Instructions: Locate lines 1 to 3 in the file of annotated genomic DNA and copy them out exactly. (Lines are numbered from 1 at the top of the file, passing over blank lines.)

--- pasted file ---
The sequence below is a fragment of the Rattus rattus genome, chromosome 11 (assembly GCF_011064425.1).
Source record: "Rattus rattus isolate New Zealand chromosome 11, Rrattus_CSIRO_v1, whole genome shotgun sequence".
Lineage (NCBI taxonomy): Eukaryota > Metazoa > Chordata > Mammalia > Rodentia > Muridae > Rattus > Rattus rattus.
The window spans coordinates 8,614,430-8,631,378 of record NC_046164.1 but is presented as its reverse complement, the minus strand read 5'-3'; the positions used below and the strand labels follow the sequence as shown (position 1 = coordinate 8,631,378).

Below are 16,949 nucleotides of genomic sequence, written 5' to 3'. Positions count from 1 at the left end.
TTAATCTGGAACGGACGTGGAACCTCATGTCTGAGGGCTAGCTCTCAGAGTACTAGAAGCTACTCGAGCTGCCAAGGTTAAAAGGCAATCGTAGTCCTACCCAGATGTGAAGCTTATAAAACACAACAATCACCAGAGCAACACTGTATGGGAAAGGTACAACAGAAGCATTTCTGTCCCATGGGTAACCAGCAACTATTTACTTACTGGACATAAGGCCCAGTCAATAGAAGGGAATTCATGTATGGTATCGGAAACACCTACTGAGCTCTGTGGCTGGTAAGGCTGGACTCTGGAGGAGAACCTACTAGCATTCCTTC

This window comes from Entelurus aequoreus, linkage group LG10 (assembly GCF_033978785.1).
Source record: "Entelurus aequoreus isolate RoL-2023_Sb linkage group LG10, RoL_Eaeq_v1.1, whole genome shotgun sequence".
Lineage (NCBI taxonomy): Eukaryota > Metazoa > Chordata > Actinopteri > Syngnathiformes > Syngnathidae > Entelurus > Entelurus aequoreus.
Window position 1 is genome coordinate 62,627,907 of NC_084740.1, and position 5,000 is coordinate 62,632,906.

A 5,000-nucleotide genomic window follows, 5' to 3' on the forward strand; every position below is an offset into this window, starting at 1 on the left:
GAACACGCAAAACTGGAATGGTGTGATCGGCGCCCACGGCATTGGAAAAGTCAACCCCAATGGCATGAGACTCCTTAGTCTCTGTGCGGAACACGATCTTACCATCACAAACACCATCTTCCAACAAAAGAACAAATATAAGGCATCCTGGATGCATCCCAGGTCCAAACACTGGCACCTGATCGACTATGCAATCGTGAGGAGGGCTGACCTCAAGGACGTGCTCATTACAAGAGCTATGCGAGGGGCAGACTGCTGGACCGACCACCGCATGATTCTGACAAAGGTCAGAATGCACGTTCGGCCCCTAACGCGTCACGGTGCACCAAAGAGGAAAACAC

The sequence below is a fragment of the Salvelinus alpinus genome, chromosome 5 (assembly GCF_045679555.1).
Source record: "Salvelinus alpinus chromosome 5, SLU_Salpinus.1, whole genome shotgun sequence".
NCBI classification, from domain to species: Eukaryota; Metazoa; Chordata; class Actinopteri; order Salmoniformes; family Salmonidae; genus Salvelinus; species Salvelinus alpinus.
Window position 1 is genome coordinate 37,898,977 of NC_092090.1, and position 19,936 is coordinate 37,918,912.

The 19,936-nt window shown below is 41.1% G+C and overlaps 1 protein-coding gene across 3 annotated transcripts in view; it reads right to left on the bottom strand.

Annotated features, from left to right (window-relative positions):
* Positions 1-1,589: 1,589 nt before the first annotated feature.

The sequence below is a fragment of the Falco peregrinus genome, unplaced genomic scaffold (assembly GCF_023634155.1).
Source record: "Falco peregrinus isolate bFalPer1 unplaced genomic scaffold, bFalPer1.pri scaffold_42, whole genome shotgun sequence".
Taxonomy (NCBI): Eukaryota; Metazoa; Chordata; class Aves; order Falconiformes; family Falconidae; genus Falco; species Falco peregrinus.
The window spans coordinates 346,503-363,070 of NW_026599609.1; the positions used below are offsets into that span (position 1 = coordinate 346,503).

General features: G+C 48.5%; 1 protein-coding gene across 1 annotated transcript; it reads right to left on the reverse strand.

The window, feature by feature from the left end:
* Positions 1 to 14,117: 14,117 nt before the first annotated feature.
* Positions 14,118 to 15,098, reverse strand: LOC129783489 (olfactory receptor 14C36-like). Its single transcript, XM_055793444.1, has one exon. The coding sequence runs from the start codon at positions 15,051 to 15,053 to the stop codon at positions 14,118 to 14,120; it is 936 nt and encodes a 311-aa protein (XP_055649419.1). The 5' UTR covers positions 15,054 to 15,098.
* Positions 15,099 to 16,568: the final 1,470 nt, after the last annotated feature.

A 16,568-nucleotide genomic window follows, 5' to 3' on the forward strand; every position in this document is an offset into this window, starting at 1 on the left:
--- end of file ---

The sequence below is a fragment of the Rattus rattus genome, chromosome 11 (assembly GCF_011064425.1).
Source record: "Rattus rattus isolate New Zealand chromosome 11, Rrattus_CSIRO_v1, whole genome shotgun sequence".
Lineage (NCBI taxonomy): Eukaryota > Metazoa > Chordata > Mammalia > Rodentia > Muridae > Rattus > Rattus rattus.